Another in the occasional series on historical sites on the “London Loop” (London Outer Orbital Path) walk …
As noted in the post of July 7th, what is now known as West Wickham was first recorded in an Anglo-Saxon charter of 973 as Wic hammes gemaeru, meaning “boundary of the homestead associated with the vicus”; and later as Wicheham in the Domesday Book of 1086, as Wicham in 1231, and as Westwycham in 1284. It was clearly settled at least as long ago as Roman times, but remained sparsely populated until after the arrival of the railway in 1882. Even to this day, it retains something of a rural character, especially to the south. Note, though, that is is technically part of the London Borough of Bromley.
The church of St John (the Baptist) was probably originally built here in the Saxon period, rebuilt in the later Medieval, and rebuilt again in the early Post-Medieval, in the reign of Henry VII (1485-1509), by Sir Henry Heydon, a lawyer and Justice of the Peace, who married Anne Boleyn, the great-aunt of the future queen of the same name. There are some surviving Medieval to Post-Medieval memorials in the interior, including one to William de Thorp, a one-time rector (d. 1407), and another to Sir Samuel Lennard (d. 1618), another lawyer and Justice of the Peace (also a Member of Parliament), and the husband of Elizabeth Slayne (daughter of Sir Stephen Slayne, another one-time Lord Mayor of London).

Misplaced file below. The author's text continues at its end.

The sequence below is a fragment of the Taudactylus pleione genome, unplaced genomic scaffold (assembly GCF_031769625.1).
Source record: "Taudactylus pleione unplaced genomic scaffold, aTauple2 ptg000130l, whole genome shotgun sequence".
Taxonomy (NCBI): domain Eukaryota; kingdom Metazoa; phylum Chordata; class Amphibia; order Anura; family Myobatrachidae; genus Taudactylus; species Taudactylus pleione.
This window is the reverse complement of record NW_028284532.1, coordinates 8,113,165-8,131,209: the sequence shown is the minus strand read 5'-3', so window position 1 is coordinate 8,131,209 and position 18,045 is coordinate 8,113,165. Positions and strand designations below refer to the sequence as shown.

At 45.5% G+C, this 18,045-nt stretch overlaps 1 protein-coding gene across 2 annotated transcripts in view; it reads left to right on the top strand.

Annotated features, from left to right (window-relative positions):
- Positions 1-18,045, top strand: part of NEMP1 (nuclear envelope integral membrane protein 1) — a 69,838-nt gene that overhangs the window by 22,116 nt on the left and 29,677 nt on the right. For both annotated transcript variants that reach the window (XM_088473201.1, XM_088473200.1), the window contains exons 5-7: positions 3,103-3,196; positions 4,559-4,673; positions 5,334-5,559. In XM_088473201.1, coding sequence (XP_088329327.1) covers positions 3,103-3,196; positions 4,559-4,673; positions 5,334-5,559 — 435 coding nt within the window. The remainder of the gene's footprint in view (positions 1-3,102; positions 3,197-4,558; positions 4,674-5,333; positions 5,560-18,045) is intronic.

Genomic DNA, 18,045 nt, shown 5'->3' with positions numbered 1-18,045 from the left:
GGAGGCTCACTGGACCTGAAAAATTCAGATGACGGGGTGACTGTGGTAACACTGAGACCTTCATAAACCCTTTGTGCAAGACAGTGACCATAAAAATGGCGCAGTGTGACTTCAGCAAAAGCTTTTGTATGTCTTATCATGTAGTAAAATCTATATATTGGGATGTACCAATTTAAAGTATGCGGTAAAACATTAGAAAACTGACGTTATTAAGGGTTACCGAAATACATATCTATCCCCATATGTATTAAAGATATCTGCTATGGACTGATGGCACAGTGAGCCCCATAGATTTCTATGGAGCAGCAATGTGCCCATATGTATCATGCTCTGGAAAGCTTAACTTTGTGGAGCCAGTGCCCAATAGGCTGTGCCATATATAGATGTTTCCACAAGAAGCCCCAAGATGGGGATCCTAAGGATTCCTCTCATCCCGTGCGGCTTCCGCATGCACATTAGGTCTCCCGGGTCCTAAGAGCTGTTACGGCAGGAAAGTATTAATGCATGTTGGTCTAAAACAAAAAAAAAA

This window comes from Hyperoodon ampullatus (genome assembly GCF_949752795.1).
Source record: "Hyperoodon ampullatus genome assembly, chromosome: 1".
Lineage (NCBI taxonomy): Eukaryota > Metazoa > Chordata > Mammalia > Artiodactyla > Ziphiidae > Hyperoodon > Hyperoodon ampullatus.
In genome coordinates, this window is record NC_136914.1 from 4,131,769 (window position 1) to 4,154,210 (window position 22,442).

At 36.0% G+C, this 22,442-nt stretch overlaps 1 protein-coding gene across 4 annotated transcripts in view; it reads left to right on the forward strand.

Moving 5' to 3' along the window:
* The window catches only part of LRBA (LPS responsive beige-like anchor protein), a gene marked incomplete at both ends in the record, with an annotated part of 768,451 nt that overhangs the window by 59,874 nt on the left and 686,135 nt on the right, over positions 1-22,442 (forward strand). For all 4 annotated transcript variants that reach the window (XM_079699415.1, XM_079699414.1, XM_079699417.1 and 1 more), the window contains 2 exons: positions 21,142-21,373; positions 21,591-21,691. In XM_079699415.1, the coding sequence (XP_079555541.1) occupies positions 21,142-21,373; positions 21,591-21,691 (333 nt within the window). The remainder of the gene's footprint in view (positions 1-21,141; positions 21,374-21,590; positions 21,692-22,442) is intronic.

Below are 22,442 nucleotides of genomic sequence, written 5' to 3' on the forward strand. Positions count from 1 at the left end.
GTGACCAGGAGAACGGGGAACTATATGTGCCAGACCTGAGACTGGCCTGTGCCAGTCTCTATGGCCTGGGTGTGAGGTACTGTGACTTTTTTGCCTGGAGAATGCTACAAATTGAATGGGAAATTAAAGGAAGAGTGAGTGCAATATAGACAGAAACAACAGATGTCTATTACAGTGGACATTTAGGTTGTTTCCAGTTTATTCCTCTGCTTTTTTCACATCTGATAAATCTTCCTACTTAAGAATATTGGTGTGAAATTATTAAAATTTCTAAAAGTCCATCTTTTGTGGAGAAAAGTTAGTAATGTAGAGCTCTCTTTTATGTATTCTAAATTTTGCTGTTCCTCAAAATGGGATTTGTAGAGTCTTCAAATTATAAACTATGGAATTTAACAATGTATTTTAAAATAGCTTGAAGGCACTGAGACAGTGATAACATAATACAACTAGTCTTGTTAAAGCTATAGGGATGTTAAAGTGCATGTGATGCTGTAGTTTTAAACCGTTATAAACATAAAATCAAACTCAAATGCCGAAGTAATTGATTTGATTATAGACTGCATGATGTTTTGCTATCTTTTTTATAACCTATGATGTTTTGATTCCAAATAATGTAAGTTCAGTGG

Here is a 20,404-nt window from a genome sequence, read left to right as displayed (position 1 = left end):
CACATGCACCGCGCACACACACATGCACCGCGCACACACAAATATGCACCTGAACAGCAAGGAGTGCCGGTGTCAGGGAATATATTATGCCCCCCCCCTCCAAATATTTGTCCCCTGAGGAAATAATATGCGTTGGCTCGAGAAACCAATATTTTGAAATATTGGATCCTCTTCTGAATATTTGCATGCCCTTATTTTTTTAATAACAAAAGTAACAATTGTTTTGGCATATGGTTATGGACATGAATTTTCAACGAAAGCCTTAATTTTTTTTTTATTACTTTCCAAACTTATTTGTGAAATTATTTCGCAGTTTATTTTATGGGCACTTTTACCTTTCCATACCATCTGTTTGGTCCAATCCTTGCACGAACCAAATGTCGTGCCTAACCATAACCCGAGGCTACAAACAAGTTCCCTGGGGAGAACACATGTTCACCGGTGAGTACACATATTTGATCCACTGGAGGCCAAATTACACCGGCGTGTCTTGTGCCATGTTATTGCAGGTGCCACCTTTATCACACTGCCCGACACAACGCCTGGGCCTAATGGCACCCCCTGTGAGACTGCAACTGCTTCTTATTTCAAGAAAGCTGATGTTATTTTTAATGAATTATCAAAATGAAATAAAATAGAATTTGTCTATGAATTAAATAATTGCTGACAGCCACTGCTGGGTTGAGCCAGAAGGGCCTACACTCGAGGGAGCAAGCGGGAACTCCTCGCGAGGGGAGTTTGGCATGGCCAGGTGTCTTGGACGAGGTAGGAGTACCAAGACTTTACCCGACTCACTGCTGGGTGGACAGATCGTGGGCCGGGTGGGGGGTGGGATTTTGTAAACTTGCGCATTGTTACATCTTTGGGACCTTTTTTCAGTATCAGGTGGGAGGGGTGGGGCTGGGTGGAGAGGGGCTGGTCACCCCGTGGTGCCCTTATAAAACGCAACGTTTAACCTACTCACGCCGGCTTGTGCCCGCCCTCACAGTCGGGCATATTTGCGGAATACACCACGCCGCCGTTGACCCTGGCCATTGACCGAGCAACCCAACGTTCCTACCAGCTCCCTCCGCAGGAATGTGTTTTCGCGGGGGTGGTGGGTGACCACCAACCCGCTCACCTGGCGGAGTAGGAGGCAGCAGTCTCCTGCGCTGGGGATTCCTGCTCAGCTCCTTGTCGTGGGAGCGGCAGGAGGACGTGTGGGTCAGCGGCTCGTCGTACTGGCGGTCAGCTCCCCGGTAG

There are also some particularly fine stained-glass windows, believed to be by Anglo-Flemish artists.
A manor house was built here in the early Medieval period, and rebuilt in the late, between 1469-1480, also by Sir Henry Heydon. In the Post-Medieval period, it entered the possession of the Lennard family. In 1935, it was sold and adapted for use as a hotel, and it is currently a preparatory school, named Wickham Court. Some original features survive.